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placing_text_behind_object

Placing Text Behind an Object

Have you ever wanted to float a piece of text behind a portion of an image? It’s really easy to do using layer masks. Today I’m going to show you a fun little Christmas card project that will help reveal how useful layer masks can be. Before we get started, let’s talk about what a layer mask really is.

What is a layer mask?
A layer mask is a method of hiding pixels. In my humble opinion, you rarely want to affect or (gasp) delete actual pixels. Instead, what you want to do is to mask them off. As an analogy, think of a layer mask as if it were the masking tape you’d place atop the window trim before painting your walls.

Why should I use one?
Using the analogy of painting your home above, rather than remove the window trim completely (yikes), wouldn’t you rather protect it with masking tape so you can do whatever you want with the walls? Of course you would. The same logic applies to your images. When you want to alter certain portions of the image, rather than delete or affect the other bits, consider masking them off instead. This way you don’t destroy your original image and your artwork remains flexible, enabling you to experiment to your hearts content.

Creating a layer mask in Photoshop
Let’s create a fake holiday card by using this “happy family at Christmas” picture I nabbed from iStockphoto.com.

Step 1: Pop open the aforementioned happy family photo and press T to select the Type tool. Type Happy Holidays, or something similar, in a nice big font in a festive color.

Step 1

Step 2: Select the type layer in the layers palette (so that it turns blue as shown below), and add a layer mask by clicking the circle within a square button at the very bottom.

Step 2

Step 3: In the realm of layers masks, painting with black hides and painting with white reveals. Since hiding is what we want, take a peek in your Toolbox and make sure black is the topmost color chip. If white is on top, just press X to swap them out.

Step 3

Step 4: Press B to select the Brush tool, and pick a fairly small, soft brush from the options toolbar at the top of your screen. Begin painting over the area of text you want to hide, such as the “y” in “Happy”.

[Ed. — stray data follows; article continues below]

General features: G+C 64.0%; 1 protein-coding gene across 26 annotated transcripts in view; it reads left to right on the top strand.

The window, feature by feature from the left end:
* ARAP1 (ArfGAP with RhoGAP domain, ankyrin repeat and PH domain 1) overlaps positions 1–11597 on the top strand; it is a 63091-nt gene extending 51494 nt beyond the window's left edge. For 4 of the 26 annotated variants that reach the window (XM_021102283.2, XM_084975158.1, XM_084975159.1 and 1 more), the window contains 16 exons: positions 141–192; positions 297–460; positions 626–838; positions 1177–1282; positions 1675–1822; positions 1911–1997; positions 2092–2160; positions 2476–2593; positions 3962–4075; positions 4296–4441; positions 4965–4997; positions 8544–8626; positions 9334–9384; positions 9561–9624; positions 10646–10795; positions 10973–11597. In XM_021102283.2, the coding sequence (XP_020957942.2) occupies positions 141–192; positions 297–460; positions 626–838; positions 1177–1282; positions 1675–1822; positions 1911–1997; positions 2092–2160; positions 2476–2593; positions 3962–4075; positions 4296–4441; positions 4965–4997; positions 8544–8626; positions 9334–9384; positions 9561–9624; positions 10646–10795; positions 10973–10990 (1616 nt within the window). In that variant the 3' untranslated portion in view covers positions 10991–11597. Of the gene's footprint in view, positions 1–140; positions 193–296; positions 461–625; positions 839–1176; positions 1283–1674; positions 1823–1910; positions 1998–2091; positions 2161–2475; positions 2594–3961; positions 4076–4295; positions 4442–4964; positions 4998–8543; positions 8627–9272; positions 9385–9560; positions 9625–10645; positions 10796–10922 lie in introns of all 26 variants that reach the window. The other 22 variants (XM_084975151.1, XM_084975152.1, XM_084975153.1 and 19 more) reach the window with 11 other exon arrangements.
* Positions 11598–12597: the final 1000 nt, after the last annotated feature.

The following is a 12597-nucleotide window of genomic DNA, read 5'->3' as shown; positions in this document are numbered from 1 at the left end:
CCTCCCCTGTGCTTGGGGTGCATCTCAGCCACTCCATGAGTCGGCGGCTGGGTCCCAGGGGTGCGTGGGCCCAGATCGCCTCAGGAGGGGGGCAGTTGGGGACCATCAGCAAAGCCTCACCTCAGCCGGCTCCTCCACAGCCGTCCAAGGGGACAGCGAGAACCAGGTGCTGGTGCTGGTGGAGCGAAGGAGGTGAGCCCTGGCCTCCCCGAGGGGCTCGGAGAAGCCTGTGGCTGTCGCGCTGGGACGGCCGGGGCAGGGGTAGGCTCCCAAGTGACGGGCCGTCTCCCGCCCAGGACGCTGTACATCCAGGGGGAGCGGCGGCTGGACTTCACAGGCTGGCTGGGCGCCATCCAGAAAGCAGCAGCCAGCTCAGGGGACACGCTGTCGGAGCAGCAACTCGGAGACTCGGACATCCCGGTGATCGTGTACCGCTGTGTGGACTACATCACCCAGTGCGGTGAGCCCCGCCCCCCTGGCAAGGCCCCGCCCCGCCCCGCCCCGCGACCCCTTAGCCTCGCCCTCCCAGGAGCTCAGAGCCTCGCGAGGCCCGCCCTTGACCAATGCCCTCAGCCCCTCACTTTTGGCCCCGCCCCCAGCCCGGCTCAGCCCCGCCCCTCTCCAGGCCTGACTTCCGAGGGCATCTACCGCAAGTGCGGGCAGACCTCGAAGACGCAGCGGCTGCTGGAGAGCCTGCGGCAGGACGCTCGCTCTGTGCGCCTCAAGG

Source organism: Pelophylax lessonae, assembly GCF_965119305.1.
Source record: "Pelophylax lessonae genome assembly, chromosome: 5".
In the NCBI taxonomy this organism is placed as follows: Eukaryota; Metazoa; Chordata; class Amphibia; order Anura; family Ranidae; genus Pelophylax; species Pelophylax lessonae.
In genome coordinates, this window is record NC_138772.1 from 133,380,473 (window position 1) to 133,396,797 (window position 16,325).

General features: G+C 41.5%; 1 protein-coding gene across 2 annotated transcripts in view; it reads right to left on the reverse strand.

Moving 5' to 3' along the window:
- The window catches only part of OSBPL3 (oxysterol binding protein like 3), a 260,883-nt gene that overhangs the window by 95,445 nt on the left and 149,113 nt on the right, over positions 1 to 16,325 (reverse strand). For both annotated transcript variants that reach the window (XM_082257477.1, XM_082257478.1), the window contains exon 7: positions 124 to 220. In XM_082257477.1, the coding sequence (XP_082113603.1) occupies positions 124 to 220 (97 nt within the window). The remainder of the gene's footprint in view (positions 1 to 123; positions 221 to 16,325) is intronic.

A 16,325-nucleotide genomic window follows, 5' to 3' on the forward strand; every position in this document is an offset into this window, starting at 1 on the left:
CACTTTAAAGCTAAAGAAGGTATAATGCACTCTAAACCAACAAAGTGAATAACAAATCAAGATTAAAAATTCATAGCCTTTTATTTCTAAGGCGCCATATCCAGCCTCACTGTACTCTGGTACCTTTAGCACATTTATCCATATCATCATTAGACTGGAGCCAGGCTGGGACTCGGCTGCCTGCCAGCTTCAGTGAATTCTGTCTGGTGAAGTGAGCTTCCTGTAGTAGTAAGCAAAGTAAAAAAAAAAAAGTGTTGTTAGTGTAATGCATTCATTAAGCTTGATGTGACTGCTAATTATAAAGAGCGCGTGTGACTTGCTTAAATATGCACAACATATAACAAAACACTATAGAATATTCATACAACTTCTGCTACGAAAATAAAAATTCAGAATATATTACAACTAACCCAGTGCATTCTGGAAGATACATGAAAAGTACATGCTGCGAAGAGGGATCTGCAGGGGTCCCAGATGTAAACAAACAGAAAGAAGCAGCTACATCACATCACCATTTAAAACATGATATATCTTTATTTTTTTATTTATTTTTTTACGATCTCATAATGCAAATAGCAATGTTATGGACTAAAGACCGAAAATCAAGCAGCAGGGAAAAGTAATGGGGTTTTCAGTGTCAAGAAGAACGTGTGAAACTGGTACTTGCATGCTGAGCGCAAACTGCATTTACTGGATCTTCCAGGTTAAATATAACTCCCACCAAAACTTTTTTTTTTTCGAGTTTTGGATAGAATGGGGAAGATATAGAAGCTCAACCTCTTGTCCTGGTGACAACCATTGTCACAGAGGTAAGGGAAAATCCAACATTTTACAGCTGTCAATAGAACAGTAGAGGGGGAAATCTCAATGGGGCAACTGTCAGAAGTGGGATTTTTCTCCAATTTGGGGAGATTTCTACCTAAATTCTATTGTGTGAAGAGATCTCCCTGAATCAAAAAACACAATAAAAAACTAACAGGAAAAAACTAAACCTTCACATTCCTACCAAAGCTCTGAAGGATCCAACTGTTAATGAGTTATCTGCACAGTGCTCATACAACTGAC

Step 4

NOTE: The reason for choosing a soft brush (one with a feathered edge) as opposed to a hard brush (one with, well, a hard edge) is so the area between the letter and Mrs. Smith’s hair will be softened slightly, enabling it to blend and look more realistic.

Step 5: If you hide too much of the letters, press X to swap color chips so that white is on top, and paint the area back in. For example, my brush was a little too big so I hid too much of the letters behind Mrs. Smith’s head. I zoomed in by pressing Command + (PC: Ctrl + ) to better see what I was doing, pressed the left bracket, [, to go down in brush size, and I painted those bits of the letters back in, like so:

Step 5

NOTE: When creating a layer mask, you’ll probably do a lot of swapping color chips, thus alternating between hiding (with black) and revealing (with white) pixels. The beauty is that you’re not deleting any bits of the letters, you’re merely hiding them. This enables you to tweak the layer mask until you get it just right.

Step 6: Now that the area around Mrs. Smitih’s head is fixed, I’m going to press X to swap color chips so that black is on top, so I can hide a small portion of the exclamation point where it touches the Christmas tree on the far right.

Step 6

Zooming back out by pressing Command – (PC: Ctrl – ), here’s what the image looks like now. I also added another layer of cursive type to personalize the image:

Step 7

And here’s what our layers palette looks like, with the layer mask circled in red. Anytime you wish to edit the mask, just select it in the layers palette (notice the hairline rule around it below?):

Step 8

I hope this quick tutorial on using a layer mask to place type behind an object illuminates all kinds of gloriously creative possibilities for your images. Something as simple as what we did today can add that extra bit of spice to an otherwise ordinary photo.

Until next week, have fun playing with layer masks!

The Graphic Reporter
http://www.graphicreporter.com

Posted by Lesa Snider

Lesa Snider, internationally acclaimed author and speaker, is on a mission to teach the world to create better graphics. She’s the author of several books including the best-selling series, Photoshop: The Missing Manual, iPhoto: The Missing Manual (lesa.in/lesabooks), and The Skinny Book series of eBooks (theskinnybooks.com). Lesa has authored numerous video workshops (lesa.in/lesacl) on Photoshop, Photoshop Elements, Photoshop Lightroom, graphic design, and stock photography, and is a regular columnist for Photoshop User, Photographic Elements Techniques, and Macworld magazines. She’s also a stock photographer, a long-time member of the Photoshop World Dream Team of instructors, and captain of her very own Prometheus-class starship. Her website is PhotoLesa.com; Twitter @PhotoLesa; Facebook.com/Photolesa; Google+ lesa.in/googleplusacct.

5 comments on “Placing Text Behind an Object

  1. Oh my goodness, this was fantastic – I only know the very basics of Photoshop, and this was extremely easy to follow, I understood everything and had no problems at all. Thankyou!

  2. Nice tip.

    Considering this example, is it possible to anchor the masking to the layer that shows the “head” in the figure so that if you move the type layer, you aren’t forced to “remask” the area?

  3. This is great … but then I wanted to do this effect to type that had a stroke outline, and the stroke continuously redraws around any outline contour of the type, as you are hiding or unhiding, no matter what you do … would love a solution that fixes this so that this effect can be done on type with a colored stroke outline.